News from the global Church, and from beyond this planet

News from the global Church, and from beyond this planet May 24, 2019


The Temple in Tonga
The Nuku’alofa Tonga Temple (


President and Sister Russell M. Nelson, accompanied by Elder and Sister Gerrit W. Gong, continue their Pacific ministry tour:


“Latter-day Prophet Meets with Tongan King and Queen: President Nelson visits a kingdom rich in Church history”


In the meantime, the acting president of the Quorum of the Twelve Apostles visits the Indian subcontinent for the first time:


“President M. Russell Ballard Teaches and Inspires on His First Visit to India”


Africa's first modern temple
The Johannesburg South Africa Temple (


I’m pleased that the women who preside over the Church’s general auxiliary organizations have been actively visiting around the world, as well — more than I can ever remember seeing before:


“General Auxiliary Leaders Begin Their Ministering Visit in South Africa: Saints in Three Cities of South Africa are Blessed by the Ministry of Sister Bonnie H. Cordon, General President of the Young Women and Sister Lisa L. Harkness, First Counselor in the Primary General Presidency”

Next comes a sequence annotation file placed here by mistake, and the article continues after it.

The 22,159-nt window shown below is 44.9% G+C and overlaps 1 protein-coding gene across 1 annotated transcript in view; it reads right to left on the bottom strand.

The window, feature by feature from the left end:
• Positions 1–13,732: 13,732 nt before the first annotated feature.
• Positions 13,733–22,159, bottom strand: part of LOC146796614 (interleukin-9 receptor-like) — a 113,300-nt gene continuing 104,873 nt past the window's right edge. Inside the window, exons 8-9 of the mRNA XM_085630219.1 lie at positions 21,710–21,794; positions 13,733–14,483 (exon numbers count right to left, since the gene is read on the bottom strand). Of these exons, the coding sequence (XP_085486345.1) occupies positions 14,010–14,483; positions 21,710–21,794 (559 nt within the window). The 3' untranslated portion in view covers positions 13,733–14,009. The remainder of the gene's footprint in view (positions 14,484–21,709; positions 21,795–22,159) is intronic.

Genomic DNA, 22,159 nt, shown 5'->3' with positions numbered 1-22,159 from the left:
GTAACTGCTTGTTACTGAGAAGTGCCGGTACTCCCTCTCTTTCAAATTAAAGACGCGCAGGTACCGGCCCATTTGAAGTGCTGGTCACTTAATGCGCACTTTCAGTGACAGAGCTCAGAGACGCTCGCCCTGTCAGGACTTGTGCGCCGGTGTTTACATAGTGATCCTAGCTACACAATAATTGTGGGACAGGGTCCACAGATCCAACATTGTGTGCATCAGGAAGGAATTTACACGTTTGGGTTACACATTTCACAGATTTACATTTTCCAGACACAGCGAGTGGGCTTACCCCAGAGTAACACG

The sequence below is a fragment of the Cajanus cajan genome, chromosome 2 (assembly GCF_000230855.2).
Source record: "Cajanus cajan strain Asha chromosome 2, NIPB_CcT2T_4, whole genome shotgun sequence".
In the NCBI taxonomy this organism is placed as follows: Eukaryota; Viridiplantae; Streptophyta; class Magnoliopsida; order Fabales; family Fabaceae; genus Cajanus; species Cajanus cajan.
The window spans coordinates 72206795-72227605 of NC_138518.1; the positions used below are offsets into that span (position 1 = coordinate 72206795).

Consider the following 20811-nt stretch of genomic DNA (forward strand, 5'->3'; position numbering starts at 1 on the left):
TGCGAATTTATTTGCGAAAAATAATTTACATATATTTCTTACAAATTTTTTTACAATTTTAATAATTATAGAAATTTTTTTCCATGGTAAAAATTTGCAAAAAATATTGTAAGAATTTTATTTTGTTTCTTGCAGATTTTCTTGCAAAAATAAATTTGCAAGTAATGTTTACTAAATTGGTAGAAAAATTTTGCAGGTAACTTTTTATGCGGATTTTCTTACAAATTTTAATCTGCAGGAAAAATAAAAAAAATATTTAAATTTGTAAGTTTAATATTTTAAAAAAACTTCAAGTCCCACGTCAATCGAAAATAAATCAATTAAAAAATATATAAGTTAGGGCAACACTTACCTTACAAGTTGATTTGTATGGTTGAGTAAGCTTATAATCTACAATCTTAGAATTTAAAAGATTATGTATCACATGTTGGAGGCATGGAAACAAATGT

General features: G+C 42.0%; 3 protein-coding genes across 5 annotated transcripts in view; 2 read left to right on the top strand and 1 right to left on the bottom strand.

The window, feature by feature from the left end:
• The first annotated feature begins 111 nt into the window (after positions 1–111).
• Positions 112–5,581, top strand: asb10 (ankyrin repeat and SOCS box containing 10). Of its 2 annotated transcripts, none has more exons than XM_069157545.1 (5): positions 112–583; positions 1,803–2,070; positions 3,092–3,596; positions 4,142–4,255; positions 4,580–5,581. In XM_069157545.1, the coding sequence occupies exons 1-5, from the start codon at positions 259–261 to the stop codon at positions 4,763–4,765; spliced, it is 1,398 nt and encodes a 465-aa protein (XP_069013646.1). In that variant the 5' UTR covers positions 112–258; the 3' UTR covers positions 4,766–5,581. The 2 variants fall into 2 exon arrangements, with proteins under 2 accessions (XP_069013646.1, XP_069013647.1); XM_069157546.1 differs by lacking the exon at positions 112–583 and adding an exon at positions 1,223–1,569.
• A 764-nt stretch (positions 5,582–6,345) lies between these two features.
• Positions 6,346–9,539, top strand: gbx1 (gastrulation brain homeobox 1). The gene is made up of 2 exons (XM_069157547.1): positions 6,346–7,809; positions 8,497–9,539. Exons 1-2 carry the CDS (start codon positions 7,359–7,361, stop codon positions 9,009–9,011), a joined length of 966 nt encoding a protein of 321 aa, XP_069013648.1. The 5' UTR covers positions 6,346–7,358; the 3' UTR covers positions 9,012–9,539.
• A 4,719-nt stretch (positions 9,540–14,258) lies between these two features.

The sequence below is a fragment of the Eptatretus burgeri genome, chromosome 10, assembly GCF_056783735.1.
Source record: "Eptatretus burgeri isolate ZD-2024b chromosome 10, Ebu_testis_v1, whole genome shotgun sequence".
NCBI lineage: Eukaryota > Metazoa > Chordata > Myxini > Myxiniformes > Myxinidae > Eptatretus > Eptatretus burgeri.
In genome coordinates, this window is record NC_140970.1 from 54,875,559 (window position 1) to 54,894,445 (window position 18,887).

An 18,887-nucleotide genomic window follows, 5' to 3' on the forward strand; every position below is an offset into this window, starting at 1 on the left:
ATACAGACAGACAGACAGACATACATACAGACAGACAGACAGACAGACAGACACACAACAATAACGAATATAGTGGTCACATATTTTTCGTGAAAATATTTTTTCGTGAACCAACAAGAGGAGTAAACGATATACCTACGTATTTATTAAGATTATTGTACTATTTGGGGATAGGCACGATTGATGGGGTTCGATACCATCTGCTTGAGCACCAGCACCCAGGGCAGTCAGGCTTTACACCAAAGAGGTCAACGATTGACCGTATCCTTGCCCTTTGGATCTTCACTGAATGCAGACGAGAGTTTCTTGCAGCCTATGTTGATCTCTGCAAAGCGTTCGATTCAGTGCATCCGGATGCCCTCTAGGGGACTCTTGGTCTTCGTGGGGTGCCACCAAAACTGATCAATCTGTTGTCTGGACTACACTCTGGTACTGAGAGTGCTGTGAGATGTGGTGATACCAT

And I’m very happy about the locations announced for the Tabernacle Choir’s next international concert tour:


“The Tabernacle Choir at Temple Square Announces 2020 Heritage Tour”




I’ve just discovered, pretty much by sheer chance, that Hollis R. Johnson passed away slightly more than a month ago.  I was sad to see this.  He was an interesting man, long a professor of astronomy at Indiana University, and a friend and one-time contributor to Interpreter: A Journal of Latter-day Saint Faith and Scholarship.  He was in my home once or twice, and I liked him very much.  On one occasion, he and I both participated in a debate between five evangelical Protestant scholars and five Latter-day Saint scholars in Denver, Colorado, under the auspices of the Evangelical Philosophical Society.  Here, by way of tribute to Hollis Johnson, is a link to his short article for Interpreter:


“One Day to a Cubit”


Abstract: An investigation of ancient astronomy shows that a cubit was used not only as the metric of length (elbow to fingertip) but also as a metric of angle in the sky. That suggested a new interpretation that fits naturally: the brightest celestial object—the sun—moves eastward around the sky, relative to the stars, during the course of a year, by one cubit per day!


Prior to that, back when I was still involved with the Maxwell Institute, he wrote a review-essay for the FARMS Review (at my invitation):


“The Big Bang: What Does It Mean for Us?”


I’m sorry to see him go.


Posted from London, England



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